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Clear Skies with more fires around the corner

by Oregon State Senator Dennis Linthicum, September Newsletter 2018

It is widely agreed that we live during a time of unprecedented forest conditions. The forest landscape neither looks nor functions as it did in the past, or at least in our memories.

First, today’s landscape contains more biomass, and thus more fuel, than ever before. The news is continually filled with claims that our forests are dwindling but the evidence says otherwise. In fact, evidence suggest that forest fiber is growing 15% annually.

Second, today’s fuel base is more contiguous and more homogenous. There is little separation between the grass, brush and understory and the upper layers of the forest canopy. Additionally, more people live, work and travel in forested areas. The wildland-urban interface (WUI) is continually being extended amongst the various land-owners and those communities which are more closely connected to forests.

Meanwhile, climatic conditions, whether from man-caused or naturally occurring cyclical variations, have created warmer and drier forestland environments. The overall result appears to be dramatic seasonal variations where fire seasons are longer.

This in turn, will stretch Oregon Department of Forestry (ODF) resources and require policy changes that are capable of adapting to a different weather paradigm.

The forest conditions we see today, laden with fuel and naturally occurring forest debris are the result of a century of unbridled growth. These conditions might take decades to repair or mitigate. This means we will quite likely experience many years, like this year, where severe wildfire conditions are ever-present during the summer. I estimate it will take 40 years, or more, before we can establish a new equilibrium in which wildfires pose lesser threats to public health, our forests, human life, and property.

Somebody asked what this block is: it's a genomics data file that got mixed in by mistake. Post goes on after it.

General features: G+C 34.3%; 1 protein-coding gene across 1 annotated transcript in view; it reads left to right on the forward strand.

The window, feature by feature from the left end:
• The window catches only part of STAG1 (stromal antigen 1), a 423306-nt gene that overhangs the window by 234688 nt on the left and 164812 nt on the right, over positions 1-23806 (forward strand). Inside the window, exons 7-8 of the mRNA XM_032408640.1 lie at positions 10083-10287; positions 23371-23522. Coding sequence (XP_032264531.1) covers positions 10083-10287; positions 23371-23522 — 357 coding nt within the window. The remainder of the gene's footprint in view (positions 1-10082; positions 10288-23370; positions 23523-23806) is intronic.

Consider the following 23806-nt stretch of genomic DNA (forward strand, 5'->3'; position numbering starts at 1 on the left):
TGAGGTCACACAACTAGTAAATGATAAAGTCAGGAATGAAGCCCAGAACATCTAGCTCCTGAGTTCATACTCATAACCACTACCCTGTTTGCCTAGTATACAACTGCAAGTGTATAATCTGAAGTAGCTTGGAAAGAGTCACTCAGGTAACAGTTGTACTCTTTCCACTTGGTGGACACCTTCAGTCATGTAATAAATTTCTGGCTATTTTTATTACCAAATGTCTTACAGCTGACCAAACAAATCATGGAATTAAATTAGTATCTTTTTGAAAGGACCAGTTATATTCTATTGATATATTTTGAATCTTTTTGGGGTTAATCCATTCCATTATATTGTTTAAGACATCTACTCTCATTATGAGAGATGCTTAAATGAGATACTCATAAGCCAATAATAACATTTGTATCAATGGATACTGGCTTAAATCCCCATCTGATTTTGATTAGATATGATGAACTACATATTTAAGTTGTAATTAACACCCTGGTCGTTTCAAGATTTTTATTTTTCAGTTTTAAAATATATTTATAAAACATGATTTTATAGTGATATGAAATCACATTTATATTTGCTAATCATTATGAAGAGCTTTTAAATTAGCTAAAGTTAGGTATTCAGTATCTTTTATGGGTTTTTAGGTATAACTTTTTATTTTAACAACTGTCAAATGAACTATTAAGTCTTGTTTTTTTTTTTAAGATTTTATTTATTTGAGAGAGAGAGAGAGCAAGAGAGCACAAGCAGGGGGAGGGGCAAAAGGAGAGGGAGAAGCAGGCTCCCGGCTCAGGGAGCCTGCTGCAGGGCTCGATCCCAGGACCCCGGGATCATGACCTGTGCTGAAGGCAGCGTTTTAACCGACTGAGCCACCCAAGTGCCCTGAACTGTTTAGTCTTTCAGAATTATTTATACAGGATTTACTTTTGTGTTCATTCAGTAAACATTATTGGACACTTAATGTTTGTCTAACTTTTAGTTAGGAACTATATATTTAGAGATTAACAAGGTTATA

While fires have been historically part of naturally functioning ecosystems in the West, uncharacteristically severe wildfires are now occurring more frequently and with even greater ferocity leaving behind great swaths of devastated landscape. In fact, wildfires in the West have set records for severity in three of the past four years, and in eight of the past ten.

Today, we invest more time, energy, and resources fighting fires than we do proactively reducing wildfire severity and fostering forest resiliency. Foresters often find themselves responding to the next emergency rather than focusing on more strategic activities. Common-sense, existing science and long-proven land management practices tell us there is a better path.

ODF views these extensive fires as a part of a landscape that we created. Meaning, we must respond by adopting both short and long-term practices that will strategically integrate the management of our forests and forest suppression policies.

In discussions with ODF and reviewing their report to the Senate Environment and Natural Resource Committee, the need for local and cross boundary coordination of fire suppression efforts was a major highlight. All local, state and federal agencies must cooperate in more extensive ways to be more effective in fire suppression and management.

ODF’s landscape policy must be continually reassessed as it relates to the department’s existing framework and funding strategies for fire suppression. Thinning, prescribed burns, and strategic management of our forests during shoulder seasons will lessen the probability and severity of the wildfires.

Oddly enough, the public sphere is often filled with proposals claiming that, “our wilderness areas need absolute protection from human encroachment.” Although this might sound good to the modern ear, 50 years of forest service data and common-sense tell us differently.



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